Re: Found Images: 2019 February

Post by starsurfer » Sat Feb 09, 2019 2:36 pm

G110.3+11.3
http://www.capella-observatory.com/Imag ... R110_3.htm
Copyright: Stefan Binnewies, Frank Sackenheim and Josef Pöpsel
G110.3+11.3.jpg
This supernova remnant is near vdB152.
You do not have the required permissions to view the files attached to this post.

starsurfer
Stellar Cartographer
Posts: 3640
Joined: Thu Mar 15, 2012 7:25 pm

Re: Found Images: 2019 February

Post by starsurfer » Sun Feb 10, 2019 5:46 pm

NGC 7538
http://www.cxielo.ch/gallery/v/nebulae/ ... x.jpg.html
Copyright: Martin Rusterholz
ngc7538.jpg
You do not have the required permissions to view the files attached to this post.

starsurfer
Stellar Cartographer
Posts: 3640
Joined: Thu Mar 15, 2012 7:25 pm

Re: Found Images: 2019 February

Post by starsurfer » Sun Feb 10, 2019 5:47 pm

Sh2-71
https://pbase.com/skybox/image/168762791
Copyright: Kevin Quin
168762791.uJyeL4Kc.jpg
You do not have the required permissions to view the files attached to this post.

User avatar
bystander
Apathetic Retiree
Posts: 18664
Joined: Mon Aug 28, 2006 2:06 pm
Location: Oklahoma

ESO: Worlds with Many Suns (AS 205)

Post by bystander » Mon Feb 11, 2019 5:12 pm

Worlds with Many Suns
ESO Picture of the Week | 2019 Feb 11
This week’s Picture of the Week highlights another of the 20 images to come out of ALMA’s first Large Program, the Disk Substructures at High Angular Resolution Project (DSHARP). DSHARP explored a number of nearby protoplanetary discs to learn more about the earliest stages of planet formation, and a staggering quantity of data from the project has just been released.

This object, called AS 205, is notable for being a multiple star system, one of two such systems imaged by DSHARP (the other being HT Lup). While two discs are discernible here, the lower right disc is in fact shared by two stars in a binary system, so we are actually looking at a system of three fledgling stars.

Although most high-resolution studies have so far focused on single stars, multiple systems are far from uncommon in the Universe. It is thought that over half of all stars may exist in multiple systems, an estimate that may be even higher for young stars. The presence of companion stars is likely to have complex implications for a disc and its substructures. This is due to as the gravitational influence of a stellar neighbour, which may distort and redistribute the material within the disc. Data from AS 205 and HT Lup indicate that stars and their neighbouring discs interact strongly.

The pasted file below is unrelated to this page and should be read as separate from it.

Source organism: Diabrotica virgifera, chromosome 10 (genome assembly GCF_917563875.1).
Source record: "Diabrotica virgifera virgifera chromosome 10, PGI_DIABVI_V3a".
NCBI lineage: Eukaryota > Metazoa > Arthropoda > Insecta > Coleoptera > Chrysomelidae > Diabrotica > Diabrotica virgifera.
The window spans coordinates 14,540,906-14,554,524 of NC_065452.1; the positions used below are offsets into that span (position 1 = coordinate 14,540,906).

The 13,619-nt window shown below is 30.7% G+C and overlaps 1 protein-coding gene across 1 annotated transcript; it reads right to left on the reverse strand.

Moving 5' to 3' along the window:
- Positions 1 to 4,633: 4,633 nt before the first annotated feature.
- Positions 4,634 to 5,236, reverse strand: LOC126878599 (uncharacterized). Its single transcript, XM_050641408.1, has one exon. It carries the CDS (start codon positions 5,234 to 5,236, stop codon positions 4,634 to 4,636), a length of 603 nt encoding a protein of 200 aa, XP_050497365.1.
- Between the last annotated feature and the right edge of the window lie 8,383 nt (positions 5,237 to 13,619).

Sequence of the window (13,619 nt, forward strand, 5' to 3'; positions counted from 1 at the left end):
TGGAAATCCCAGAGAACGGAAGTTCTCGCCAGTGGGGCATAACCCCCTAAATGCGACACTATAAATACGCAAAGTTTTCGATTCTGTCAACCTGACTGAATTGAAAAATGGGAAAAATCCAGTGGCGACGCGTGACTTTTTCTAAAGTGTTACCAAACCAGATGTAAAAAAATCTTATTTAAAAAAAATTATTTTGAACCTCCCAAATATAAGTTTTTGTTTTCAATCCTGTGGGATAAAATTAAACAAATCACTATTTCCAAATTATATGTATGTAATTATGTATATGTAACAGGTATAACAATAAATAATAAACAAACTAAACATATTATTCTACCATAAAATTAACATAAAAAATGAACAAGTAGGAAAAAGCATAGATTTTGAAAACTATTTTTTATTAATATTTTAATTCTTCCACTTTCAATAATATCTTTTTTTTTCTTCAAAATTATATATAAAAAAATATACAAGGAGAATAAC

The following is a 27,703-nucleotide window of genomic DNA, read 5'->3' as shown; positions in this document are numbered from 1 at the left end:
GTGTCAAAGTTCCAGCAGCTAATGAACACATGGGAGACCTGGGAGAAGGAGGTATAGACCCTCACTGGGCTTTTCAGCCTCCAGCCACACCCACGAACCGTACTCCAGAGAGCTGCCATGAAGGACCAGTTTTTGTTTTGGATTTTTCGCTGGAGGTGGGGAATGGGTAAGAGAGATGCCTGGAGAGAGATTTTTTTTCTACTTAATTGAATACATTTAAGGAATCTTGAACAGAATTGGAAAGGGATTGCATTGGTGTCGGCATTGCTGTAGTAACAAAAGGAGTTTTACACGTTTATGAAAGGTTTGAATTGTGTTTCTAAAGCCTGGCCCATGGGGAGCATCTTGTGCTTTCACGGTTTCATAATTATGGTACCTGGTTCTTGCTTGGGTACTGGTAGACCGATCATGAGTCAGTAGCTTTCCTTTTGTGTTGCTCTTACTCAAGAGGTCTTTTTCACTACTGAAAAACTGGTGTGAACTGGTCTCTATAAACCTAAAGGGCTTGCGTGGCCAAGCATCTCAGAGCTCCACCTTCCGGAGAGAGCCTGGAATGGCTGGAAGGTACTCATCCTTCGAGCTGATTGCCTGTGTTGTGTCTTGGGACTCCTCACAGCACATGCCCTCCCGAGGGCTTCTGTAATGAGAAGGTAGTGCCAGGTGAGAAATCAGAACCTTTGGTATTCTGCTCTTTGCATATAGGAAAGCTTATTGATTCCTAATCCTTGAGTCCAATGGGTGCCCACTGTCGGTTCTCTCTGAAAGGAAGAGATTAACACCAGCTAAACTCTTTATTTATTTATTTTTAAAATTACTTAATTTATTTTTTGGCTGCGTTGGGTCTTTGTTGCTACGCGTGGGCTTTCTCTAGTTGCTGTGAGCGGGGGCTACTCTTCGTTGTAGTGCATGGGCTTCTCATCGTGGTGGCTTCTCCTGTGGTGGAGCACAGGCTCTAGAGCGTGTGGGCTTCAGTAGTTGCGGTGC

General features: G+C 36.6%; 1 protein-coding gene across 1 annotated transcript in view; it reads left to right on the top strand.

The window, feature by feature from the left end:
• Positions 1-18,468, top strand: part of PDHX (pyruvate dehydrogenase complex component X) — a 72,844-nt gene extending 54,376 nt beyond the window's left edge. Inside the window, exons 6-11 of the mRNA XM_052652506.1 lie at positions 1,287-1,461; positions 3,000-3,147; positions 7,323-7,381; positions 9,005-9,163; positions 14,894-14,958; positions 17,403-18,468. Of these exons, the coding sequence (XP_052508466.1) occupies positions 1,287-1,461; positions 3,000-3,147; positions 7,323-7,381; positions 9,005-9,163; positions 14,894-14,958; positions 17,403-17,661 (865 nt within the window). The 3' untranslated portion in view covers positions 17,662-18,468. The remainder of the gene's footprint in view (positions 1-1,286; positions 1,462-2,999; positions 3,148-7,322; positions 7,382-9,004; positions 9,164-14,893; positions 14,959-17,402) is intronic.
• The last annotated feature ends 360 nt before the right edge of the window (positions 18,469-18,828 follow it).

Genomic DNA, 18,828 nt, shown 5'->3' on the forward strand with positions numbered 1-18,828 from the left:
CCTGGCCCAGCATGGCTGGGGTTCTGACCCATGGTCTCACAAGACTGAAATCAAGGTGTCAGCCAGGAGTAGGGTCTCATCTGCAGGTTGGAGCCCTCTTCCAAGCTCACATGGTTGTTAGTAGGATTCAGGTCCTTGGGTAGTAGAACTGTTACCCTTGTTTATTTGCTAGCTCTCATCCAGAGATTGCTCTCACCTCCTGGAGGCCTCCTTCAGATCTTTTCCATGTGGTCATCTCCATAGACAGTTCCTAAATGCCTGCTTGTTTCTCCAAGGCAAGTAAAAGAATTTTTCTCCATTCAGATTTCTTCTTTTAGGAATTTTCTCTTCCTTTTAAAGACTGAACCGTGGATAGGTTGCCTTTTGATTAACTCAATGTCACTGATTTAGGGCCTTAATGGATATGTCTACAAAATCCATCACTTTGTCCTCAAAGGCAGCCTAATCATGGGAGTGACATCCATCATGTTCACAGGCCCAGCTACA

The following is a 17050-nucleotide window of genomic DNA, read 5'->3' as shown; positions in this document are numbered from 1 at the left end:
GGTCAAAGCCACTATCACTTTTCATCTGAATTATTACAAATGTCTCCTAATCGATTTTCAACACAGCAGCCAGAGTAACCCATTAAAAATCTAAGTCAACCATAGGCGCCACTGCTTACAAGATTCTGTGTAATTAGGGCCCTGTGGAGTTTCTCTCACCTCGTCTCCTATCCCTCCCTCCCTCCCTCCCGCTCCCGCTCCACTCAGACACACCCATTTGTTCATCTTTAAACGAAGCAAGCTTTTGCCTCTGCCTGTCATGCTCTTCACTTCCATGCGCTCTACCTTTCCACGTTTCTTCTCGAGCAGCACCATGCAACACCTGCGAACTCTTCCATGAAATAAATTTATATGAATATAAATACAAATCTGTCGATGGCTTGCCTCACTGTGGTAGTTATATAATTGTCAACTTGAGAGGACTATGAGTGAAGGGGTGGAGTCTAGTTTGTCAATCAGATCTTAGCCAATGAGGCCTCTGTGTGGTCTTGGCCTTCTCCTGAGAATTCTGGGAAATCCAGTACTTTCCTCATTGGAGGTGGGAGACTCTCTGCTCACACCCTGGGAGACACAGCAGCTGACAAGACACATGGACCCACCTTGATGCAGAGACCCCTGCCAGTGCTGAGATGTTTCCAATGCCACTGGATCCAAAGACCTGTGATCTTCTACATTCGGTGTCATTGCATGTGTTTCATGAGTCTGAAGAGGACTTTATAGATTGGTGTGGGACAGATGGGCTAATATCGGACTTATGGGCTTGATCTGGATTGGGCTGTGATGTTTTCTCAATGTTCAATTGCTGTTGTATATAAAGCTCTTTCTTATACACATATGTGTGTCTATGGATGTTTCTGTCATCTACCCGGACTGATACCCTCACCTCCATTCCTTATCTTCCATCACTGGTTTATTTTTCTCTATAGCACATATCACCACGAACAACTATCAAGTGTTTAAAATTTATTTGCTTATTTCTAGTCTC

Despite their unsettled birth environments, planets have been detected in multiple stellar systems — some orbiting just one of the stars, others orbiting the entire system. The latter are more likely to have stable orbits than the former, which get caught up in volatile interstellar dynamics.

viewtopic.php?t=38971
Know the quiet place within your heart and touch the rainbow of possibility; be
alive to the gentle breeze of communication, and please stop being such a jerk.
— Garrison Keillor

User avatar
bystander
Apathetic Retiree
Posts: 18664
Joined: Mon Aug 28, 2006 2:06 pm
Location: Oklahoma

HEIC: Adding to Uranus’s Legacy

Post by bystander » Mon Feb 11, 2019 5:23 pm

Adding to Uranus’s Legacy
ESA Hubble Picture of the Week | 2019 Feb 11
One of the NASA/ESA Hubble Space Telescope’s many scientific objectives is to study the planets within the Solar System — and in past years, our system’s outer planets have been observed several times as part of Hubble’s Outer Planet Atmosphere Legacy (OPAL) programme.